ASI needs to improve its visibility on campus

By Caché Cantrell

Senior Staff Writer

As part of its mission statement Associate Students, Inc.’s purpose is to “…provide an official voice through which students’ opinions and issues may be expressed regarding university and statewide affairs… to assist in the protection of the rights and interests of individual students and the student body as a whole.” As the campus began to fill with “vote for me” signs from candidates trying to gain our votes during the recent ASI election I became curious if the students on campus knew what those involved in ASI do and what their opinions were regarding how well it fulfills its mission statement.

I found that some students don’t even know exactly what ASI does and it is evident when looking how many students, 1,225, participated in the election. Junior biology major Bianca Solis said that she doesn’t really know what ASI does.

“They provide campus events and that’s kind of what I know,” Solis said.

It seems like there is a lack of student involvement in ASI and it could be because students don’t care to get involved or it could be that they are ill-informed. I attended the last ASI meeting and only four students, excluding myself, were present as the meeting began.

Solis also mentioned that Executive Vice President candidate Derek Stotler spoke with her and her friends about how he wanted to use the 10 hours of office hours ASI members have a week to go out and talk to students. I think that it would benefit students to know about the ASI members who are elected to represent them.

It may be a good idea to go into the CSUB 101 classes and encourage freshmen to get involved, letting them know when ASI members meet. Before doing this story I must admit that I didn’t know that ASI meetings are held on Fridays at 3:15 p.m. in BDC 155. They could also utilize the campus calendar to inform students of the time and place they meet and keeping the ASI website updated. I recently explored the page and under the issues tab was information from 2009 and couldn’t find information on the day and time ASI meetings occur.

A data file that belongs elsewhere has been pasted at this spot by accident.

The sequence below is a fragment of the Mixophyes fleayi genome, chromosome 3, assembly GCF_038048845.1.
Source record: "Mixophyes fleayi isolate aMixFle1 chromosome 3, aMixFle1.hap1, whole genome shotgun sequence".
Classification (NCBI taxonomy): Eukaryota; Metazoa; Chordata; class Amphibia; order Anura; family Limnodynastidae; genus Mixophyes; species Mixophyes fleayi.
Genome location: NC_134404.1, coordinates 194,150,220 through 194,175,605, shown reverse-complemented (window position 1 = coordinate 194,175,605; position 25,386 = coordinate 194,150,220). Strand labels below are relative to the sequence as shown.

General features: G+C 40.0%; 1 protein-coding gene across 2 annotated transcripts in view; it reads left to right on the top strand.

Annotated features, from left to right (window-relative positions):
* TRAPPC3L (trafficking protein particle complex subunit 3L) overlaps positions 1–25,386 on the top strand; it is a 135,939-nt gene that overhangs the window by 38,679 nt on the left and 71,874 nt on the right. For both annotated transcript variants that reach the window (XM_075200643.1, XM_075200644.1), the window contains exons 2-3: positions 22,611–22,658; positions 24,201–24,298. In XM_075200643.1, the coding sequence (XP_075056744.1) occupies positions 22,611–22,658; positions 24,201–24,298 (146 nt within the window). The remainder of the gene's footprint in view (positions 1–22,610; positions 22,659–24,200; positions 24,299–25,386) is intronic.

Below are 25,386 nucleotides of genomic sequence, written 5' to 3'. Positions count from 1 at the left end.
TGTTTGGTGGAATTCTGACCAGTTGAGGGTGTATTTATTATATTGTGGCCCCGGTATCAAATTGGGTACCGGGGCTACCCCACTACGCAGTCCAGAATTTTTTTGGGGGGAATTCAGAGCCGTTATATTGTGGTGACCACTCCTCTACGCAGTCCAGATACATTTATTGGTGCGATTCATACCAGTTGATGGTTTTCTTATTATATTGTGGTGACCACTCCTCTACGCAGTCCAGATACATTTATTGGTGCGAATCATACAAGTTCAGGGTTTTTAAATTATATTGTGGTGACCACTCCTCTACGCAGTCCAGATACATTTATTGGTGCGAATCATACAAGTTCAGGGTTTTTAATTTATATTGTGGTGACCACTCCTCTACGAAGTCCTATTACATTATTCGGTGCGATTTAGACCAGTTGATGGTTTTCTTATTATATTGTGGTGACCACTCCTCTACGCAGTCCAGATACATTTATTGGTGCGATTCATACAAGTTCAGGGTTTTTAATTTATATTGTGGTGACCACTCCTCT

Currently candidates plaster posters of themselves and the position they hope to attain through out campus and students are sent an email about the election, given a statement from the candidate along with their photo and vote online. It makes me wonder why the candidate forum was cancelled and candidates didn’t state their case as to why they should be elected in a more formal setting; it would give students a better idea of who is running and students would be more informed about the candidate they want to vote for.

Senior, political science major, and Student Organizer for Students for Quality Education (an organization of students in the CSU system who fight for the educational rights of students), Malcolm Johnson said that ASI could be doing a better job when it comes to representing and advocating for the student body.

“They do a very poor job. They focus on issues like programming when classes are getting cut. They could do more to advocate for the students and the issues that are actually causing us problems,” Johnson said.

As for the ASI members next year Johnson hopes that things will improve.

“I hope that the new ASI members that are elected take a pledge to stop raising fees and approving them because this year our past ASI president was on a committee that voted to approve raising fees, despite running on a platform where he was going to fight for student rights,” Johnson said in reference to the spirit fee going into effect beginning fall quarter.

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